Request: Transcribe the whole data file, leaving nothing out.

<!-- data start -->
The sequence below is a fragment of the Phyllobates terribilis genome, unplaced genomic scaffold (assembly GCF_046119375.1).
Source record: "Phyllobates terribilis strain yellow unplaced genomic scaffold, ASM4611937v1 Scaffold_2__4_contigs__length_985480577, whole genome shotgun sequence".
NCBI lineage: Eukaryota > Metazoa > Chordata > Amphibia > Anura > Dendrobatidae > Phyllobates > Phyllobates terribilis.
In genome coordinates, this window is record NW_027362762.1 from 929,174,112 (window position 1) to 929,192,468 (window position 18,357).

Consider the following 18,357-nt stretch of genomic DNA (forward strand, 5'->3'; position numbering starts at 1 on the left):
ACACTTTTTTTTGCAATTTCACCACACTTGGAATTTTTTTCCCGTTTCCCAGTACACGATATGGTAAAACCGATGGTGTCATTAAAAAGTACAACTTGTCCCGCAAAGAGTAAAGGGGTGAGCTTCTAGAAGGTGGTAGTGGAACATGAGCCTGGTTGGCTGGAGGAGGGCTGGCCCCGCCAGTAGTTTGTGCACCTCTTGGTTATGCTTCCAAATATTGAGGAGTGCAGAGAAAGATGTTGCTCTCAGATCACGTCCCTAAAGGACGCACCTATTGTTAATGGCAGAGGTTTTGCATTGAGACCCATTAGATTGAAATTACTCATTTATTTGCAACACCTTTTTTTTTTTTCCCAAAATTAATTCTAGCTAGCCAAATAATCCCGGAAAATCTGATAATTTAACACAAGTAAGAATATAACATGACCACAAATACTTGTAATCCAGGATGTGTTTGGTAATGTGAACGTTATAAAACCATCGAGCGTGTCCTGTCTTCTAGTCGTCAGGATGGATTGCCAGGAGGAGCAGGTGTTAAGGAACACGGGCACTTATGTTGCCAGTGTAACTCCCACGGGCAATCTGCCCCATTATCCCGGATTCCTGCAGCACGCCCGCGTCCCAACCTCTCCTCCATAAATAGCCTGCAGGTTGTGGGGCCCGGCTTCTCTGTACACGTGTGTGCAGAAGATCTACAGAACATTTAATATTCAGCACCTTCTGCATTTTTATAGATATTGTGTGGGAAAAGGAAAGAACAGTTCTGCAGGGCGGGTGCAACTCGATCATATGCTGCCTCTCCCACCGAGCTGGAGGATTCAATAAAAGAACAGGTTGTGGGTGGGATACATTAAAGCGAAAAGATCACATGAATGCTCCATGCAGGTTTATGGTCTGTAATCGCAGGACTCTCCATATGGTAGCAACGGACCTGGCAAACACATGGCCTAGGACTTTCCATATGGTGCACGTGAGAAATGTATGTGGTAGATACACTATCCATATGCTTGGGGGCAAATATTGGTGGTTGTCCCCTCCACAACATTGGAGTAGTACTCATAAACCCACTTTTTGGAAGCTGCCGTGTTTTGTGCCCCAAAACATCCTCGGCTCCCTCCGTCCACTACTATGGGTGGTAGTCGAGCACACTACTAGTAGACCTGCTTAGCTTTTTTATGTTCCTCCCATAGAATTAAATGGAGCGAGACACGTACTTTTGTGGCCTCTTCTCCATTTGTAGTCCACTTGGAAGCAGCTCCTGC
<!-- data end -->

The sequence below is a fragment of the Phyllobates terribilis genome, unplaced genomic scaffold (assembly GCF_046119375.1).
Source record: "Phyllobates terribilis strain yellow unplaced genomic scaffold, ASM4611937v1 Scaffold_2__4_contigs__length_985480577, whole genome shotgun sequence".
NCBI lineage: Eukaryota > Metazoa > Chordata > Amphibia > Anura > Dendrobatidae > Phyllobates > Phyllobates terribilis.
In genome coordinates, this window is record NW_027362762.1 from 929,174,112 (window position 1) to 929,192,468 (window position 18,357).

Consider the following 18,357-nt stretch of genomic DNA (forward strand, 5'->3'; position numbering starts at 1 on the left):
ACACTTTTTTTTGCAATTTCACCACACTTGGAATTTTTTTCCCGTTTCCCAGTACACGATATGGTAAAACCGATGGTGTCATTAAAAAGTACAACTTGTCCCGCAAAGAGTAAAGGGGTGAGCTTCTAGAAGGTGGTAGTGGAACATGAGCCTGGTTGGCTGGAGGAGGGCTGGCCCCGCCAGTAGTTTGTGCACCTCTTGGTTATGCTTCCAAATATTGAGGAGTGCAGAGAAAGATGTTGCTCTCAGATCACGTCCCTAAAGGACGCACCTATTGTTAATGGCAGAGGTTTTGCATTGAGACCCATTAGATTGAAATTACTCATTTATTTGCAACACCTTTTTTTTTTTTCCCAAAATTAATTCTAGCTAGCCAAATAATCCCGGAAAATCTGATAATTTAACACAAGTAAGAATATAACATGACCACAAATACTTGTAATCCAGGATGTGTTTGGTAATGTGAACGTTATAAAACCATCGAGCGTGTCCTGTCTTCTAGTCGTCAGGATGGATTGCCAGGAGGAGCAGGTGTTAAGGAACACGGGCACTTATGTTGCCAGTGTAACTCCCACGGGCAATCTGCCCCATTATCCCGGATTCCTGCAGCACGCCCGCGTCCCAACCTCTCCTCCATAAATAGCCTGCAGGTTGTGGGGCCCGGCTTCTCTGTACACGTGTGTGCAGAAGATCTACAGAACATTTAATATTCAGCACCTTCTGCATTTTTATAGATATTGTGTGGGAAAAGGAAAGAACAGTTCTGCAGGGCGGGTGCAACTCGATCATATGCTGCCTCTCCCACCGAGCTGGAGGATTCAATAAAAGAACAGGTTGTGGGTGGGATACATTAAAGCGAAAAGATCACATGAATGCTCCATGCAGGTTTATGGTCTGTAATCGCAGGACTCTCCATATGGTAGCAACGGACCTGGCAAACACATGGCCTAGGACTTTCCATATGGTGCACGTGAGAAATGTATGTGGTAGATACACTATCCATATGCTTGGGGGCAAATATTGGTGGTTGTCCCCTCCACAACATTGGAGTAGTACTCATAAACCCACTTTTTGGAAGCTGCCGTGTTTTGTGCCCCAAAACATCCTCGGCTCCCTCCGTCCACTACTATGGGTGGTAGTCGAGCACACTACTAGTAGACCTGCTTAGCTTTTTTATGTTCCTCCCATAGAATTAAATGGAGCGAGACACGTACTTTTGTGGCCTCTTCTCCATTTGTAGTCCACTTGGAAGCAGCTCCTGC